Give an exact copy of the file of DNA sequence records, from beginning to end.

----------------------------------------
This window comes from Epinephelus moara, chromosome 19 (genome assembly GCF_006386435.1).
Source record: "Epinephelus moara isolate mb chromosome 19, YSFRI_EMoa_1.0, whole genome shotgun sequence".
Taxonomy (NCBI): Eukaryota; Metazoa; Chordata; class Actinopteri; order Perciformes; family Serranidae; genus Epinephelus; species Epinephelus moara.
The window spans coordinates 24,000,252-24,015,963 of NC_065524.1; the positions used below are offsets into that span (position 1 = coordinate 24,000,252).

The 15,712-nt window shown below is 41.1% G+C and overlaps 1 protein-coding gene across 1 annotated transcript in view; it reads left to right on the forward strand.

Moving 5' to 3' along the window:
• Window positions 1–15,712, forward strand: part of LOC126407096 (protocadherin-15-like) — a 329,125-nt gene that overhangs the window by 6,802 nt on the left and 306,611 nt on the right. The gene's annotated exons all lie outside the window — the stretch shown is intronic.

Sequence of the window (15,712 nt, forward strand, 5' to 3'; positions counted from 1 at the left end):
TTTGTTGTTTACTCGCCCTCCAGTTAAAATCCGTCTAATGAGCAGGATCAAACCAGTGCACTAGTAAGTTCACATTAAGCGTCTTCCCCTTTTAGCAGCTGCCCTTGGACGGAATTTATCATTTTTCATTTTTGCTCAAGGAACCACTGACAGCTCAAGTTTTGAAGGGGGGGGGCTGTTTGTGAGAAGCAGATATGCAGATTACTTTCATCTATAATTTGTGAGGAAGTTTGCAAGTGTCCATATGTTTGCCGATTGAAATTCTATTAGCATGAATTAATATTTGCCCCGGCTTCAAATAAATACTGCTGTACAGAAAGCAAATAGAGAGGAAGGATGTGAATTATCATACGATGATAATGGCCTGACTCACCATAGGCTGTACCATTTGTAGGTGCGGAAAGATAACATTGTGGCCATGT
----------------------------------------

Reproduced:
This window comes from Epinephelus moara, chromosome 19 (genome assembly GCF_006386435.1).
Source record: "Epinephelus moara isolate mb chromosome 19, YSFRI_EMoa_1.0, whole genome shotgun sequence".
Taxonomy (NCBI): Eukaryota; Metazoa; Chordata; class Actinopteri; order Perciformes; family Serranidae; genus Epinephelus; species Epinephelus moara.
The window spans coordinates 24,000,252-24,015,963 of NC_065524.1; the positions used below are offsets into that span (position 1 = coordinate 24,000,252).

The 15,712-nt window shown below is 41.1% G+C and overlaps 1 protein-coding gene across 1 annotated transcript in view; it reads left to right on the forward strand.

Moving 5' to 3' along the window:
• Window positions 1–15,712, forward strand: part of LOC126407096 (protocadherin-15-like) — a 329,125-nt gene that overhangs the window by 6,802 nt on the left and 306,611 nt on the right. The gene's annotated exons all lie outside the window — the stretch shown is intronic.

Sequence of the window (15,712 nt, forward strand, 5' to 3'; positions counted from 1 at the left end):
TTTGTTGTTTACTCGCCCTCCAGTTAAAATCCGTCTAATGAGCAGGATCAAACCAGTGCACTAGTAAGTTCACATTAAGCGTCTTCCCCTTTTAGCAGCTGCCCTTGGACGGAATTTATCATTTTTCATTTTTGCTCAAGGAACCACTGACAGCTCAAGTTTTGAAGGGGGGGGGCTGTTTGTGAGAAGCAGATATGCAGATTACTTTCATCTATAATTTGTGAGGAAGTTTGCAAGTGTCCATATGTTTGCCGATTGAAATTCTATTAGCATGAATTAATATTTGCCCCGGCTTCAAATAAATACTGCTGTACAGAAAGCAAATAGAGAGGAAGGATGTGAATTATCATACGATGATAATGGCCTGACTCACCATAGGCTGTACCATTTGTAGGTGCGGAAAGATAACATTGTGGCCATGT